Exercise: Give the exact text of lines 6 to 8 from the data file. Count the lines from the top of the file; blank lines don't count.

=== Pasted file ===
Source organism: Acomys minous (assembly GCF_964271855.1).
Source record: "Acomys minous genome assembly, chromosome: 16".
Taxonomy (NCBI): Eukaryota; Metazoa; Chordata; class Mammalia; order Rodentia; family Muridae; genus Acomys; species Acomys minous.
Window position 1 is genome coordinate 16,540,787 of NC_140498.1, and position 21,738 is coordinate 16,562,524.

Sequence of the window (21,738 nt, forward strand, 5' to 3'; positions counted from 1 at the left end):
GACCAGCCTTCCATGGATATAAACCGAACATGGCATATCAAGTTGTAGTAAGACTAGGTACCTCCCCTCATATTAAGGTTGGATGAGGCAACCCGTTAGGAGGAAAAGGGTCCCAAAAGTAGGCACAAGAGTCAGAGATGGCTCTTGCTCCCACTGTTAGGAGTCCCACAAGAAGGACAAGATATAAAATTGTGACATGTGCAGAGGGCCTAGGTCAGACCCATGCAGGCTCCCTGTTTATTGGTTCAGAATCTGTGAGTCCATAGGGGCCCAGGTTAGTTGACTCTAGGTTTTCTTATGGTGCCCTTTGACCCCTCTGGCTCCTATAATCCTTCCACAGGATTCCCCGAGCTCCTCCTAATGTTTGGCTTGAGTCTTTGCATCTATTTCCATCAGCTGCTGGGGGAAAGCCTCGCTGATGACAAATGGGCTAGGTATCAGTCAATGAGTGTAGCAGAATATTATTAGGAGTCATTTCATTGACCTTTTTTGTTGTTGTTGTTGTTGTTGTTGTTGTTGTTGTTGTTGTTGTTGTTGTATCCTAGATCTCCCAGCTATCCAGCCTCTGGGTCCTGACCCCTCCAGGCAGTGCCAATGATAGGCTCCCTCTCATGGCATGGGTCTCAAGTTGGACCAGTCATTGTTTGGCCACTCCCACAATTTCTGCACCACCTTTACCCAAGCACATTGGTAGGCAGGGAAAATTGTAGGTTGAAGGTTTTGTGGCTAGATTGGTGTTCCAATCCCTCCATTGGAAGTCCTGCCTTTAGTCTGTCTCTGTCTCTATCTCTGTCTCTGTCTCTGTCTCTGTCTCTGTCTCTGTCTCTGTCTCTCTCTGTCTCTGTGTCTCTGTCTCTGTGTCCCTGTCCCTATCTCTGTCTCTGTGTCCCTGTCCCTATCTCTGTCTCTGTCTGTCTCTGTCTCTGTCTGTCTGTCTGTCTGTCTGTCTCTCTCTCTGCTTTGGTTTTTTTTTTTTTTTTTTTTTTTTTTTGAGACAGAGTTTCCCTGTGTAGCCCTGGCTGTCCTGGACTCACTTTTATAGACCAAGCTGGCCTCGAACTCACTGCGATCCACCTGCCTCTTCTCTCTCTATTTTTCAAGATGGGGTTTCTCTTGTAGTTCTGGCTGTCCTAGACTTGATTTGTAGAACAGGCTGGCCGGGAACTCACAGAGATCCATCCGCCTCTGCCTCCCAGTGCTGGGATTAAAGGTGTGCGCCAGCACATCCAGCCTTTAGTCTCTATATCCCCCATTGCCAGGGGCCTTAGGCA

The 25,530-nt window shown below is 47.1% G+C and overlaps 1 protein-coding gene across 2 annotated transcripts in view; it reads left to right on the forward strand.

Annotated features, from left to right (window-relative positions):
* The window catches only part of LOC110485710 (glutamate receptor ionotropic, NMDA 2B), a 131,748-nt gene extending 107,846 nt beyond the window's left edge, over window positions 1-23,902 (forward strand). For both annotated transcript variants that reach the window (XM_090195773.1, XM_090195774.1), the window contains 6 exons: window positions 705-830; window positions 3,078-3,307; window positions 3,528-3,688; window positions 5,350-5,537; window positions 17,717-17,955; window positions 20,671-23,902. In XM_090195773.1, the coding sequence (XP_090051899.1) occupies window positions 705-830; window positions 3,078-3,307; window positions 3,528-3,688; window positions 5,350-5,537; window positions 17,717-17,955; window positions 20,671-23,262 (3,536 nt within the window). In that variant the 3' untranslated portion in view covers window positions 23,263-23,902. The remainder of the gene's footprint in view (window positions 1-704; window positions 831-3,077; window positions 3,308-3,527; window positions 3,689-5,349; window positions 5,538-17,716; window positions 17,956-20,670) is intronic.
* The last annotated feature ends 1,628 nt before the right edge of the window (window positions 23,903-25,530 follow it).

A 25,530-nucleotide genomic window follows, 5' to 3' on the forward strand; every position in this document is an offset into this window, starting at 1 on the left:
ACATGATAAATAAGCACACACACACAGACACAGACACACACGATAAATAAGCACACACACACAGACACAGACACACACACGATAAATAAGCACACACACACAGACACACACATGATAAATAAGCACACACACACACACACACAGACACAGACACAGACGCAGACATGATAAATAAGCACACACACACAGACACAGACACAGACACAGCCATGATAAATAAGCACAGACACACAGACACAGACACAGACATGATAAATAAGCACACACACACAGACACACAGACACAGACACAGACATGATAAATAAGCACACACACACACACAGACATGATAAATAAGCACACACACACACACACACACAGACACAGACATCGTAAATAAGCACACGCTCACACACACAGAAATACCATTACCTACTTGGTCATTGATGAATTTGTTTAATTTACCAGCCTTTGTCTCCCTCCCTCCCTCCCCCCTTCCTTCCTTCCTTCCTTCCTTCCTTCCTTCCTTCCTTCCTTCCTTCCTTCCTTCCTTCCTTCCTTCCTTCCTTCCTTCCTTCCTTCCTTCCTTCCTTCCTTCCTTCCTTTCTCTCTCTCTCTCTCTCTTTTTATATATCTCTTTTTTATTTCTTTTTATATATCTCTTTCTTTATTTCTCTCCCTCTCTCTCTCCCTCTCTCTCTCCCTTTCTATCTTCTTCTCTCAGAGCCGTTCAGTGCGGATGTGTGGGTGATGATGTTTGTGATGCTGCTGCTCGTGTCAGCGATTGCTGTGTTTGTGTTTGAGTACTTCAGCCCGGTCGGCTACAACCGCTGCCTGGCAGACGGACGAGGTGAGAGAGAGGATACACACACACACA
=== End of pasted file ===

GACCAGCCTTCCATGGATATAAACCGAACATGGCATATCAAGTTGTAGTAAGACTAGGTACCTCCCCTCATATTAAGGTTGGATGAGGCAACCCGTTAGGAGGAAAAGGGTCCCAAAAGTAGGCACAAGAGTCAGAGATGGCTCTTGCTCCCACTGTTAGGAGTCCCACAAGAAGGACAAGATATAAAATTGTGACATGTGCAGAGGGCCTAGGTCAGACCCATGCAGGCTCCCTGTTTATTGGTTCAGAATCTGTGAGTCCATAGGGGCCCAGGTTAGTTGACTCTAGGTTTTCTTATGGTGCCCTTTGACCCCTCTGGCTCCTATAATCCTTCCACAGGATTCCCCGAGCTCCTCCTAATGTTTGGCTTGAGTCTTTGCATCTATTTCCATCAGCTGCTGGGGGAAAGCCTCGCTGATGACAAATGGGCTAGGTATCAGTCAATGAGTGTAGCAGAATATTATTAGGAGTCATTTCATTGACCTTTTTTGTTGTTGTTGTTGTTGTTGTTGTTGTTGTTGTTGTTGTTGTTGTTGTATCCTAGATCTCCCAGCTATCCAGCCTCTGGGTCCTGACCCCTCCAGGCAGTGCCAATGATAGGCTCCCTCTCATGGCATGGGTCTCAAGTTGGACCAGTCATTGTTTGGCCACTCCCACAATTTCTGCACCACCTTTACCCAAGCACATTGGTAGGCAGGGAAAATTGTAGGTTGAAGGTTTTGTGGCTAGATTGGTGTTCCAATCCCTCCATTGGAAGTCCTGCCTTTAGTCTGTCTCTGTCTCTATCTCTGTCTCTGTCTCTGTCTCTGTCTCTGTCTCTGTCTCTGTCTCTCTCTGTCTCTGTGTCTCTGTCTCTGTGTCCCTGTCCCTATCTCTGTCTCTGTGTCCCTGTCCCTATCTCTGTCTCTGTCTGTCTCTGTCTCTGTCTGTCTGTCTGTCTGTCTGTCTCTCTCTCTGCTTTGGTTTTTTTTTTTTTTTTTTTTTTTTTTTGAGACAGAGTTTCCCTGTGTAGCCCTGGCTGTCCTGGACTCACTTTTATAGACCAAGCTGGCCTCGAACTCACTGCGATCCACCTGCCTCTTCTCTCTCTATTTTTCAAGATGGGGTTTCTCTTGTAGTTCTGGCTGTCCTAGACTTGATTTGTAGAACAGGCTGGCCGGGAACTCACAGAGATCCATCCGCCTCTGCCTCCCAGTGCTGGGATTAAAGGTGTGCGCCAGCACATCCAGCCTTTAGTCTCTATATCCCCCATTGCCAGGGGCCTTAGGCA

The 25,530-nt window shown below is 47.1% G+C and overlaps 1 protein-coding gene across 2 annotated transcripts in view; it reads left to right on the forward strand.

Annotated features, from left to right (window-relative positions):